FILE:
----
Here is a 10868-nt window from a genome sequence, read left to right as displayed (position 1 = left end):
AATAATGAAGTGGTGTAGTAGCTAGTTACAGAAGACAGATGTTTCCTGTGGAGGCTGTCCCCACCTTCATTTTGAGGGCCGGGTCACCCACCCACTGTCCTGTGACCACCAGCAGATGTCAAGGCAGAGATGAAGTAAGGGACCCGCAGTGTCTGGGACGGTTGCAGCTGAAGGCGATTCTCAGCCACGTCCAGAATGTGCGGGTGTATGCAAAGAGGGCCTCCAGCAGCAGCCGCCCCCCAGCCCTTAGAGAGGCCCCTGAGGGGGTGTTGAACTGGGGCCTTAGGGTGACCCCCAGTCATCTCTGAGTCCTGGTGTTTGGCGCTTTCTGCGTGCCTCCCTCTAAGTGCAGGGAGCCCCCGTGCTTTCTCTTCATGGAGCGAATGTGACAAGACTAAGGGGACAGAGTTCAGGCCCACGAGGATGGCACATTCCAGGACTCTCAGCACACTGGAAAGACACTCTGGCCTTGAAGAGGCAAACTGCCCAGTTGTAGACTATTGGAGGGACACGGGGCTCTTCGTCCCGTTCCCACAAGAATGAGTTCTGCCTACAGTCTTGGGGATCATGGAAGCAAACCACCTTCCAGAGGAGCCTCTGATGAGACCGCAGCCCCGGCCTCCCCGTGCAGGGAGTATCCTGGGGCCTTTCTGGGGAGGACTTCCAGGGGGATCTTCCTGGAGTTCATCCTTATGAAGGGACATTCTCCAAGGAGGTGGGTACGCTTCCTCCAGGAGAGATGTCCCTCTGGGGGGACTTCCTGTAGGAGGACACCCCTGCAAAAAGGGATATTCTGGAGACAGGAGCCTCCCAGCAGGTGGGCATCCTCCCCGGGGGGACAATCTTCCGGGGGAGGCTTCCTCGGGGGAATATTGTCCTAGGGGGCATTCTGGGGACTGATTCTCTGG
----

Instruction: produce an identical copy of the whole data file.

Here is a 10868-nt window from a genome sequence, read left to right as displayed (position 1 = left end):
AATAATGAAGTGGTGTAGTAGCTAGTTACAGAAGACAGATGTTTCCTGTGGAGGCTGTCCCCACCTTCATTTTGAGGGCCGGGTCACCCACCCACTGTCCTGTGACCACCAGCAGATGTCAAGGCAGAGATGAAGTAAGGGACCCGCAGTGTCTGGGACGGTTGCAGCTGAAGGCGATTCTCAGCCACGTCCAGAATGTGCGGGTGTATGCAAAGAGGGCCTCCAGCAGCAGCCGCCCCCCAGCCCTTAGAGAGGCCCCTGAGGGGGTGTTGAACTGGGGCCTTAGGGTGACCCCCAGTCATCTCTGAGTCCTGGTGTTTGGCGCTTTCTGCGTGCCTCCCTCTAAGTGCAGGGAGCCCCCGTGCTTTCTCTTCATGGAGCGAATGTGACAAGACTAAGGGGACAGAGTTCAGGCCCACGAGGATGGCACATTCCAGGACTCTCAGCACACTGGAAAGACACTCTGGCCTTGAAGAGGCAAACTGCCCAGTTGTAGACTATTGGAGGGACACGGGGCTCTTCGTCCCGTTCCCACAAGAATGAGTTCTGCCTACAGTCTTGGGGATCATGGAAGCAAACCACCTTCCAGAGGAGCCTCTGATGAGACCGCAGCCCCGGCCTCCCCGTGCAGGGAGTATCCTGGGGCCTTTCTGGGGAGGACTTCCAGGGGGATCTTCCTGGAGTTCATCCTTATGAAGGGACATTCTCCAAGGAGGTGGGTACGCTTCCTCCAGGAGAGATGTCCCTCTGGGGGGACTTCCTGTAGGAGGACACCCCTGCAAAAAGGGATATTCTGGAGACAGGAGCCTCCCAGCAGGTGGGCATCCTCCCCGGGGGGACAATCTTCCGGGGGAGGCTTCCTCGGGGGAATATTGTCCTAGGGGGCATTCTGGGGACTGATTCTCTGG